“The team allows Matt and I to lead them, and that helps us become better leaders,” Lewis, a sixth-year senior and team co-captain, said. “We try to lead by voice and by example, we understand that we have to be everyday players on and off the court. Us being here for so long, we understand the responsibilities that come with it.”
Lewis and Balanc have been with the program through thick and thin, and having seen failure after failure. They now have learned what it takes to compete in this conference. The Bobcats had double-digit deficits against both Rider and Iona, but thanks to the steady hand of veterans, Pecora wasn’t worried.
“We have veterans that don’t panic,” Pecora said. “They’ve been there in the past, and they know how to do it, and that helps tremendously.”
In the Rider game, Balanc finished with 29 points, draining key 3-pointers down the stretch, while Lewis registered 18 assists.
With backs against the wall against a surging Iona team, Quinnipiac didn’t have to throw ideas at the wall. Thanks to an excellent performance by Doug Young, the Bobcats pulled right back into it. When it came down to the end, it was Lewis who hit the game-winning layup.
And in important moments, the team has trust in Balanc to make big shots.
“I’ve seen him since I was a freshman,” Lewis said of his co-captain. “My trust for him is at the highest of the high, and for him to have the ball in the last 10 seconds of the game, we want him shooting that shot. I’m sure everybody on the team, fro the coaches down, at the same time wants him shooting that.”
The faith was rewarded, as Balanc, despite a tough day, took the ball and drove the lane, finishing an acrobatic layup with under 10 seconds to play to beat Fairfield on the road.
Amarri Tice, Paul Otieno, and the physicality.
Quinnipiac might have the two frontrunners for conference defensive player of the year in Tice and Otieno. Tice is a unique athlete for the conference with his length and strength, but it’s his drive that makes him a star.
“It’s his focus to the little things,” Balanc said of Tice. “He could score 20, but if he doesn’t get 10 rebounds, he’s upset. He literally just wants to do the little things and help win games, and it’s rare in this day and age of basketball to find a player like that.”
Tice is in the top 100 nationally in both steal rate and defensive rebound rate, keying the Bobcats’ ability to get stops. It’s that ability to get stops that allows Quinnipiac to run in transition and score as efficiently as it does.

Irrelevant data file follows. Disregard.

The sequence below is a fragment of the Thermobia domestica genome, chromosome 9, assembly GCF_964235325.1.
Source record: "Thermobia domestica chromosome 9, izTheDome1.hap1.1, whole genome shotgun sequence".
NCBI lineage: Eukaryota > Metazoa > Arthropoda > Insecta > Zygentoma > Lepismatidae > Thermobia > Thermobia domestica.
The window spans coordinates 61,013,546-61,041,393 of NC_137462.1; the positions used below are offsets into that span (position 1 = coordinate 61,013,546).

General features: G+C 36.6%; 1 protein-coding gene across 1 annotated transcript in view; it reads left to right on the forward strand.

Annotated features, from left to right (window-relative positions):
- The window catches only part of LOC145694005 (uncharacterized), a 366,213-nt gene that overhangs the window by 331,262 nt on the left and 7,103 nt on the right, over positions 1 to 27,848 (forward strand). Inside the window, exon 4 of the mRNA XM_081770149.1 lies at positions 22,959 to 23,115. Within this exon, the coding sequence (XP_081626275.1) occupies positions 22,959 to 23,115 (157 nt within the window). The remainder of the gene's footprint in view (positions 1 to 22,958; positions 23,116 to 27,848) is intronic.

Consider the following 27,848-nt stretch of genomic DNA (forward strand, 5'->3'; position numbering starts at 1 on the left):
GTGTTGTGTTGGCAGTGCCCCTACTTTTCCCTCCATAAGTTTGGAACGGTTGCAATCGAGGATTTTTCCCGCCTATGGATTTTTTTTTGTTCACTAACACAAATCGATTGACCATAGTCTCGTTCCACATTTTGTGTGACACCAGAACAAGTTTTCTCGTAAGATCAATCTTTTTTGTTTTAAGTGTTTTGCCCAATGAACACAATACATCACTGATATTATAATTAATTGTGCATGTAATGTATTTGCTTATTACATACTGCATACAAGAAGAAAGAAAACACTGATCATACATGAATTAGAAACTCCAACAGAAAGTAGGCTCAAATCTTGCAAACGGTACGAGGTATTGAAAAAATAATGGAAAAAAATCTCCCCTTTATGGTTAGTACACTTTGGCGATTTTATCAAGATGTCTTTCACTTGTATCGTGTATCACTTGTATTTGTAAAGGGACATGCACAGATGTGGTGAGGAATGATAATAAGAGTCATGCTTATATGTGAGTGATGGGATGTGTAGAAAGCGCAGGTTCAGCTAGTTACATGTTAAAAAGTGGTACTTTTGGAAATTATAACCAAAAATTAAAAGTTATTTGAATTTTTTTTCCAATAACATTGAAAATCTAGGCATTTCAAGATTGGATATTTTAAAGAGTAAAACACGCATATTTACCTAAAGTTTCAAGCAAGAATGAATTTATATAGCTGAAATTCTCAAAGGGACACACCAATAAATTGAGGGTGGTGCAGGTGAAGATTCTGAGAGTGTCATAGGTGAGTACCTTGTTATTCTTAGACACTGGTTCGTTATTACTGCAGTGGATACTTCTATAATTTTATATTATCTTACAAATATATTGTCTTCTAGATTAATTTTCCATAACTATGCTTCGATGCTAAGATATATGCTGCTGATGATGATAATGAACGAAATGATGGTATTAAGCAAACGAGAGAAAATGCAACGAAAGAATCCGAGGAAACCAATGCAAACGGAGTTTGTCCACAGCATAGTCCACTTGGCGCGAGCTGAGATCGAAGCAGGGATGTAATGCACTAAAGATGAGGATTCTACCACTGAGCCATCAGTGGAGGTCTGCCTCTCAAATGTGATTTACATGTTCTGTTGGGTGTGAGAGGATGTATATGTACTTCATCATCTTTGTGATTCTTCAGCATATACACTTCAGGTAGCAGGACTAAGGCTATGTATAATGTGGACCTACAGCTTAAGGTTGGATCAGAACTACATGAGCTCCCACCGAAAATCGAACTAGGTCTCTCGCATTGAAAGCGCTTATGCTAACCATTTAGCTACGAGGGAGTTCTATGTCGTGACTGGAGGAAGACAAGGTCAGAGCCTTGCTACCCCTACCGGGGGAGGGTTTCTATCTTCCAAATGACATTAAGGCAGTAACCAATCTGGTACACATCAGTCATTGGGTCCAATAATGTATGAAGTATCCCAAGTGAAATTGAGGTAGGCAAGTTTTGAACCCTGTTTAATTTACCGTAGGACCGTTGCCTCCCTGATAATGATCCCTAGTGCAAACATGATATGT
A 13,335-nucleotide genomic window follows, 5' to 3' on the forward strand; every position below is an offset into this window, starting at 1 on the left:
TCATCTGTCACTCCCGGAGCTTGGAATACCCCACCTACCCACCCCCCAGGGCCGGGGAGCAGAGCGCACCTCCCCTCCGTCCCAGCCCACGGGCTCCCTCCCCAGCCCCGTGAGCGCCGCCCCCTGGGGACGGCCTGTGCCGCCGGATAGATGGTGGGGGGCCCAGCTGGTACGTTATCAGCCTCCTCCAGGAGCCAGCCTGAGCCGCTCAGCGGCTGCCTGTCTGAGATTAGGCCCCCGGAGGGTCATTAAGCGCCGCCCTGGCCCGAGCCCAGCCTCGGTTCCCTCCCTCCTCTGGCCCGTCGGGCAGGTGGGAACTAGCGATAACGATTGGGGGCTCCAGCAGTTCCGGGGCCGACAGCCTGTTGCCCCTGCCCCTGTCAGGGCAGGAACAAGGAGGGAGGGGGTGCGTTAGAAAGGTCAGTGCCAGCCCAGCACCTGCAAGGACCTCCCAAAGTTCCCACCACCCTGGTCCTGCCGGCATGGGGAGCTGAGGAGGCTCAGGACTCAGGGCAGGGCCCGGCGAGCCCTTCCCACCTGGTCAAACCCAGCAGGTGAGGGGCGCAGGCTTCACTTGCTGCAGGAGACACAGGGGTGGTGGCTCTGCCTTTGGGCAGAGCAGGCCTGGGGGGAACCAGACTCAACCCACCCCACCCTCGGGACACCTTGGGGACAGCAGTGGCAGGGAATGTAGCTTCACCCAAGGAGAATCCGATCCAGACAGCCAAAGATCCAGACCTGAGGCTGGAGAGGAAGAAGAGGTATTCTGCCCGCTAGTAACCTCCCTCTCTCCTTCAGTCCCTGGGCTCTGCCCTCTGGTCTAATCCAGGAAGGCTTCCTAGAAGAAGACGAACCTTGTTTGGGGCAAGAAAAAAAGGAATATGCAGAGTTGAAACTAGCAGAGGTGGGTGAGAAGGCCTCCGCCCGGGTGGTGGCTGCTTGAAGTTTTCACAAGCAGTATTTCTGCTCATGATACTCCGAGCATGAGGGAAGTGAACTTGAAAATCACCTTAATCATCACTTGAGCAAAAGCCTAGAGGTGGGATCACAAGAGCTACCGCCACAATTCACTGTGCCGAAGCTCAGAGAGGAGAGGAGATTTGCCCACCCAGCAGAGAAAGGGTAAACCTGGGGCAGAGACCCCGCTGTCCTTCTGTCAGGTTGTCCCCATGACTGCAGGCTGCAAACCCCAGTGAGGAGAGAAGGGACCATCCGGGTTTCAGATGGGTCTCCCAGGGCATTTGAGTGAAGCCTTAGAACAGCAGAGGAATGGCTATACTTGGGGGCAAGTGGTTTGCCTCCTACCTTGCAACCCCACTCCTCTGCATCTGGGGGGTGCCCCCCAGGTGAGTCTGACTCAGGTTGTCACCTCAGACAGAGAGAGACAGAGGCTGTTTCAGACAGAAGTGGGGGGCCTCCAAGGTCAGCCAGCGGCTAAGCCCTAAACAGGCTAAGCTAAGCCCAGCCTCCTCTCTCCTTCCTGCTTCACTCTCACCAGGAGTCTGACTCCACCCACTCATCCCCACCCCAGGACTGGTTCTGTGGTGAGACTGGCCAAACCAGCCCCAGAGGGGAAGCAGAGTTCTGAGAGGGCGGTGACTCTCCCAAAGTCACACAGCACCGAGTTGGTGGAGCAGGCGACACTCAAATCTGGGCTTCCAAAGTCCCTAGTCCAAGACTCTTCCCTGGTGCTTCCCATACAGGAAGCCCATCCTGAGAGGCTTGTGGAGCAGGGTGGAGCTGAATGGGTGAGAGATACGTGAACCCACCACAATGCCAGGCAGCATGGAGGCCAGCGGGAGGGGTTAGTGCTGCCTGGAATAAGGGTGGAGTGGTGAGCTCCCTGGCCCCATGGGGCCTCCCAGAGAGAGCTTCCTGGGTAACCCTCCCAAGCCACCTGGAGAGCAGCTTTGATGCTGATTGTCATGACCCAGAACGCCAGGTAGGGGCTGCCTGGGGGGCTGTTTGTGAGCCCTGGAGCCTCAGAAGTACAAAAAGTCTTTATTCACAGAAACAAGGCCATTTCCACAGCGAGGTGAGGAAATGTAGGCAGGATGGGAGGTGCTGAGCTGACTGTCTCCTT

“There’s always a good amount of guys like that in mid-major basketball that might have gotten overlooked, usually somebody has a weakness, it may not be a glaring weakness, but a weakness that tends to make the big boys stay away from them,” Pecora said. “But hard work is amazing, when you really work on a skill set, it does get better, and I think the work that he has put in, along with his teammates, has made him a much better 3-point shooter.”
Otieno’s physicality is also a hallmark of this team. He makes every shot a tough shot, and it’s why the Bobcats have the lowest field goal percentage allowed at the rim of any team in the conference.
On the offensive end, he’s one of the best offensive rebounders in the conference, and he keeps possessions alive. Quinnipiac leads the conference with 12.8 second chance points per game, due in large part to Otieno’s work on the glass.
Quinnipiac has never made the NCAA Tournament as a Division I program. Pecora has never made the NCAA Tournament as a Division I head coach. While there’s still a long way to go, this group has its eyes on the prize.
“Me and Savion talk about it all the time,” Balanc said. “We have a vision in our head, we want this more than most people would understand.”
Lewis remembers his teammates of past years and all of the disappointment.
“Even for the people that have come before us,” Lewis said. “We’ve cried the same tears that they’ve cried at the end of the year, so we understand that this is not just for us, it’s for our coaches, trainers, academic advisors, for the people that have come before us.”
While those two have been together for six years, Pecora has been at this a little bit longer. He says it’s “bittersweet” to think about the 2006 Hofstra team, as even with all of the success that it had, the tournament was always the goal.
Now, he’s ready to make it.
“It would be a dream come true for everyone involved in the program,” he said. “But we know how fragile of an equation that is, and there’s a lot of work between that point and this one.”